Mr. Elliott was born in Hull on 26 Feb 1829, and wished to enter the medical profession. However, after his marriage in 1853, he became curate of Etton, near Beverley, and then accepted the Assistant Secretaryship of the Church Missionary Society in Yorkshire. Finding these duties beyond his strength, he became curate-in-charge of the parish of Sowerby, and later on the curate of St. Leonard’s, Malton. When the Rev. G.P. Cordeaux, M.A., resigned the living in 1863 everyone hoped that Mr. Elliott would succeed him, and he was accordingly appointed to the living by Earl Fitzwilliam. He was one of the originators of the Malton Naturalists’ Society (June, 1880), and a vice-president of the same. Indeed practically every onward social, educational, and religious movement in Malton had Mr. Elliott’s advocacy.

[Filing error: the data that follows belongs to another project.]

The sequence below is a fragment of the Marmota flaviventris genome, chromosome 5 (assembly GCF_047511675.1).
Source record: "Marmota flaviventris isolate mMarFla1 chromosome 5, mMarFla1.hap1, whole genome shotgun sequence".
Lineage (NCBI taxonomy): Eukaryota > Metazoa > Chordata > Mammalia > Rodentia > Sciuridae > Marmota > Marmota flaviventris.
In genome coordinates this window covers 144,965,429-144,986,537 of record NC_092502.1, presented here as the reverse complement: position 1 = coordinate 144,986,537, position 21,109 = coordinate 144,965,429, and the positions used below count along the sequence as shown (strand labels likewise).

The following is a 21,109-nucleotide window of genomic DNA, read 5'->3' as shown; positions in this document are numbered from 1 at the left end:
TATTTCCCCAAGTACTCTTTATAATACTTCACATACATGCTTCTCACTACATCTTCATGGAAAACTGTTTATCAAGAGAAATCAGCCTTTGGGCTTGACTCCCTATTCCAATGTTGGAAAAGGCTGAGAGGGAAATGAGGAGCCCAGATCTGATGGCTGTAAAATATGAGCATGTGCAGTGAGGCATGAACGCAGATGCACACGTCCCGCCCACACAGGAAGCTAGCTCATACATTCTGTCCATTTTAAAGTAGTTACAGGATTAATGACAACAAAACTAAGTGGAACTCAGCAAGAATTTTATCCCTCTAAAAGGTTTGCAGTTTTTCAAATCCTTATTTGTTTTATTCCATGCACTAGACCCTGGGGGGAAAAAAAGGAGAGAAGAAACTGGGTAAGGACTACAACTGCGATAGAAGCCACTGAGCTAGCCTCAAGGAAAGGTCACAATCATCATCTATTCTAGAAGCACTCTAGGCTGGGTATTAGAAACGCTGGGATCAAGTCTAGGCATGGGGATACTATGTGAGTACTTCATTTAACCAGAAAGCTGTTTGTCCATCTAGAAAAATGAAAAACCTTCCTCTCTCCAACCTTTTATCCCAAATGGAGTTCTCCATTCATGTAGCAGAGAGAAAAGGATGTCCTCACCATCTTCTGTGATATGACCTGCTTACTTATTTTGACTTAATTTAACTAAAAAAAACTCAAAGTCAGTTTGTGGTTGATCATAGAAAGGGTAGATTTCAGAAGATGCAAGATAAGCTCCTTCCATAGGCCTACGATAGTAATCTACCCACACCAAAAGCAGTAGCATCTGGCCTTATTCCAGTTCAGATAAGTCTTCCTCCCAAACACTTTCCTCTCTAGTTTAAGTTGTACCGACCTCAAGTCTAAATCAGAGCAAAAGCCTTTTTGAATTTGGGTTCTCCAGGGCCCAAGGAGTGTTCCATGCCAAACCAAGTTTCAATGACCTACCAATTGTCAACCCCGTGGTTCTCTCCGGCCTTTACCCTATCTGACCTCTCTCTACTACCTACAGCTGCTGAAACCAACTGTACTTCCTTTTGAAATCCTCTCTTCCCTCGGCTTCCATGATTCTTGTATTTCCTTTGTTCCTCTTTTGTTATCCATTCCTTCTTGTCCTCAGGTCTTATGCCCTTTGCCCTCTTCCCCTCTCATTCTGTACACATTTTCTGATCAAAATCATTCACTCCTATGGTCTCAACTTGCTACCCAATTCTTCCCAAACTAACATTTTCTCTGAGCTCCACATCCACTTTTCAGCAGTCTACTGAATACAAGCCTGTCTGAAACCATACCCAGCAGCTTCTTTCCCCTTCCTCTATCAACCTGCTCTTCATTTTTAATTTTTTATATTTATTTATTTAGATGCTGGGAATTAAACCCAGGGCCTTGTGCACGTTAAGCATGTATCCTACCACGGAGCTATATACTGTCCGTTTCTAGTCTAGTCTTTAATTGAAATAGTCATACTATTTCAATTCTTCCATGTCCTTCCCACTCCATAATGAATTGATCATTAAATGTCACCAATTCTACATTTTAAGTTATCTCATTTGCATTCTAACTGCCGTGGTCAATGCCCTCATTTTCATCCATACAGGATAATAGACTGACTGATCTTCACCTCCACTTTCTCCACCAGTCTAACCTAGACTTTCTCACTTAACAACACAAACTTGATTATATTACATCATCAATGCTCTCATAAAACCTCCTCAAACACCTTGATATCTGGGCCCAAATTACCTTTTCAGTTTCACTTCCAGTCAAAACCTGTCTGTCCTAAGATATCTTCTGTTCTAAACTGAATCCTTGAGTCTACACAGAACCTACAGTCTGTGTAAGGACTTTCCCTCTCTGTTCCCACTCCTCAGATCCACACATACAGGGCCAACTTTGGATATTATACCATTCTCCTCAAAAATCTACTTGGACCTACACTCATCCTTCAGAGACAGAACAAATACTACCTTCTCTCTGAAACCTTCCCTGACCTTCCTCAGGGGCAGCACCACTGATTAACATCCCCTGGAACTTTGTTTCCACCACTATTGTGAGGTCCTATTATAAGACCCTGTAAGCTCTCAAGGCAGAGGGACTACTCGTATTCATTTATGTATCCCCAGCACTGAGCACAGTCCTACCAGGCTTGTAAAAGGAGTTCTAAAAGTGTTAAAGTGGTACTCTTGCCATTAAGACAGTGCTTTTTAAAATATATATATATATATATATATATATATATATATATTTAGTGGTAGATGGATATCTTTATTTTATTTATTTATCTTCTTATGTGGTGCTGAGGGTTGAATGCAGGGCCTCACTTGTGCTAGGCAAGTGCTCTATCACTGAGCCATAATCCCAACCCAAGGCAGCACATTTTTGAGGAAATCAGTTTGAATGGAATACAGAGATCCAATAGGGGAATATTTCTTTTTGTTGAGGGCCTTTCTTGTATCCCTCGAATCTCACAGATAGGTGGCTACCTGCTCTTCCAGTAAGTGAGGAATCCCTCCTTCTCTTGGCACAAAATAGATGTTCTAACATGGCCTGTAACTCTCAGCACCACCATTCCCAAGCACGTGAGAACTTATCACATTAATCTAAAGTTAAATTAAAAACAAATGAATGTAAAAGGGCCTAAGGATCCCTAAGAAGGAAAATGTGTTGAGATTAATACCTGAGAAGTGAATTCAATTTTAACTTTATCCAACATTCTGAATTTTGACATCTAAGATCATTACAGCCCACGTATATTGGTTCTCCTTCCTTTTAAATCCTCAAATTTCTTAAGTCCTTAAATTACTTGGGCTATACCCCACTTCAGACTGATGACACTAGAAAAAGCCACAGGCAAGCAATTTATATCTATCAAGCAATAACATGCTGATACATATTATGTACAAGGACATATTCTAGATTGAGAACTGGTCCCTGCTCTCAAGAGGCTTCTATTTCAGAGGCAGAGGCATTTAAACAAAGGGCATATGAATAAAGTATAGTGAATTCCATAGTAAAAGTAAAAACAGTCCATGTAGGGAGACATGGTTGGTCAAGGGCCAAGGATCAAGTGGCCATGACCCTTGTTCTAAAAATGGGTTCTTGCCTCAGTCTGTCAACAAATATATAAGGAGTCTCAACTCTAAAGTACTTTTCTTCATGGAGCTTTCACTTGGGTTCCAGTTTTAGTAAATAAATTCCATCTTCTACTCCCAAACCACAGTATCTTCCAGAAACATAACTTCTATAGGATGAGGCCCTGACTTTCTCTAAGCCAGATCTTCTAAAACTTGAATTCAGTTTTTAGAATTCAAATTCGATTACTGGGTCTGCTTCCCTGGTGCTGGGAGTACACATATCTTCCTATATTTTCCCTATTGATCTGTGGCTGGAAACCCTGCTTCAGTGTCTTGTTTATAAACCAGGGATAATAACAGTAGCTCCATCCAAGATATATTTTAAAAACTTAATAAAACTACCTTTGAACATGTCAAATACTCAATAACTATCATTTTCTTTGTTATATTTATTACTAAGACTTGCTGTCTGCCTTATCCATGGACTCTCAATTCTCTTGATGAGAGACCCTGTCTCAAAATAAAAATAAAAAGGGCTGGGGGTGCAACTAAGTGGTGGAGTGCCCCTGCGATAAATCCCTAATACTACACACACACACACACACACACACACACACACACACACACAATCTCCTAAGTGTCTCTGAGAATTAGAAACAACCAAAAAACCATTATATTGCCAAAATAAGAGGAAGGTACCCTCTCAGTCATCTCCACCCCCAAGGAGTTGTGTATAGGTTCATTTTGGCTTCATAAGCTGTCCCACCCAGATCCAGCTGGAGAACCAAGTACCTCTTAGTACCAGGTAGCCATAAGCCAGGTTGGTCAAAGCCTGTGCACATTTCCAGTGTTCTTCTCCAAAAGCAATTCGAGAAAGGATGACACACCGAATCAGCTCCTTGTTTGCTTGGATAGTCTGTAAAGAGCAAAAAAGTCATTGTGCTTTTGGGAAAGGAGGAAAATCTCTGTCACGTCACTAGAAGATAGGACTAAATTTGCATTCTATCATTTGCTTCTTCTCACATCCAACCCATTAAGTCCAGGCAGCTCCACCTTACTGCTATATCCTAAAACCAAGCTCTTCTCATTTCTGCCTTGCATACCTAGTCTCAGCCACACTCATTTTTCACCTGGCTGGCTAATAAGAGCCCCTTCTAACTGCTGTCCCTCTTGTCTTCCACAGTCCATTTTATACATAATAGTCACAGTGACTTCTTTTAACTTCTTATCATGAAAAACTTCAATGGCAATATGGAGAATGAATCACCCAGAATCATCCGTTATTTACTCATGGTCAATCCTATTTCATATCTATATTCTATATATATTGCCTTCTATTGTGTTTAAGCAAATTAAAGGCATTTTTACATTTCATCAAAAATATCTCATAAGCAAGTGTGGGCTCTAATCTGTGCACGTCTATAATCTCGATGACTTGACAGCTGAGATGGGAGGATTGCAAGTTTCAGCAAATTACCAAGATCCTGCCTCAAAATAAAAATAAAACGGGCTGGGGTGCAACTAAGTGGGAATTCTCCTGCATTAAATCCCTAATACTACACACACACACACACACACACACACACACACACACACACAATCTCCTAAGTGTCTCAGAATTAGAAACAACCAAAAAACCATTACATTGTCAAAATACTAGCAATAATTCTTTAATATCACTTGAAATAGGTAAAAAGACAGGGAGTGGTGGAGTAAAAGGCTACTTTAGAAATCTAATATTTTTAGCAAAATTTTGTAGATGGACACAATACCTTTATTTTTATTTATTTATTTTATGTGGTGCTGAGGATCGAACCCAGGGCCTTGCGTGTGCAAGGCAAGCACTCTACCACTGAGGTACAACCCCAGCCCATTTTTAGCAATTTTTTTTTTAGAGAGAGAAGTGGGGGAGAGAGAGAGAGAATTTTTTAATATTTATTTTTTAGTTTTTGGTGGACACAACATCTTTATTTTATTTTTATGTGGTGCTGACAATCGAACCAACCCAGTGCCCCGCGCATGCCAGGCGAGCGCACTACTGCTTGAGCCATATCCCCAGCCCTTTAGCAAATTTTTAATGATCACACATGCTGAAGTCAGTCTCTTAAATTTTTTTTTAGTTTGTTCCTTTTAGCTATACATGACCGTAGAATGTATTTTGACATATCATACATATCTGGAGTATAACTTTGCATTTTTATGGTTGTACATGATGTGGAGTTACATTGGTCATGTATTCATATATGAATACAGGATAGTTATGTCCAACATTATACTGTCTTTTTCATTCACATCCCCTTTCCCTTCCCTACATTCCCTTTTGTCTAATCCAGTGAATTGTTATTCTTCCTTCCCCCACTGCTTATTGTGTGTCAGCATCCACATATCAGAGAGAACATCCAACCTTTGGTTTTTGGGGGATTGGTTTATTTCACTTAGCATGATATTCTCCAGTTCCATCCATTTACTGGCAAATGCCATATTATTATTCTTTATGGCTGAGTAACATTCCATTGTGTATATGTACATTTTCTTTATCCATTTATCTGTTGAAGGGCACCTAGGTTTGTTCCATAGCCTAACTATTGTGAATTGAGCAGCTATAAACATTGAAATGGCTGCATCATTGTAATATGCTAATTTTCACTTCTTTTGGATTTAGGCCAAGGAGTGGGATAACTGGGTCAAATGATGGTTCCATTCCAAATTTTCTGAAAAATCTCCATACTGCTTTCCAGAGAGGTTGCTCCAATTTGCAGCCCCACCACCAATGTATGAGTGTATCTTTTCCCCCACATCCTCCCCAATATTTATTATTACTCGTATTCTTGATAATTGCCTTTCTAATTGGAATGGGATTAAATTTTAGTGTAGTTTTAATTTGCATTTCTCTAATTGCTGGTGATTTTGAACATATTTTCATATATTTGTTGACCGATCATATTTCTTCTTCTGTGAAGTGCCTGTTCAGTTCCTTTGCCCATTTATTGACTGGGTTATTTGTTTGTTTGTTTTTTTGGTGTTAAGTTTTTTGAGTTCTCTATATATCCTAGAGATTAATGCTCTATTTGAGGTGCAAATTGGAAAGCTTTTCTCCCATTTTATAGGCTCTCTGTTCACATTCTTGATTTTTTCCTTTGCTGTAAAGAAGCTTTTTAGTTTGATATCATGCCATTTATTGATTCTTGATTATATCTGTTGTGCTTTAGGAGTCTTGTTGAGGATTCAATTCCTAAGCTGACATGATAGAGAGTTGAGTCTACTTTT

SPECTATOR Maltonians of Bygone Days, Yorkshire Gazette, ???????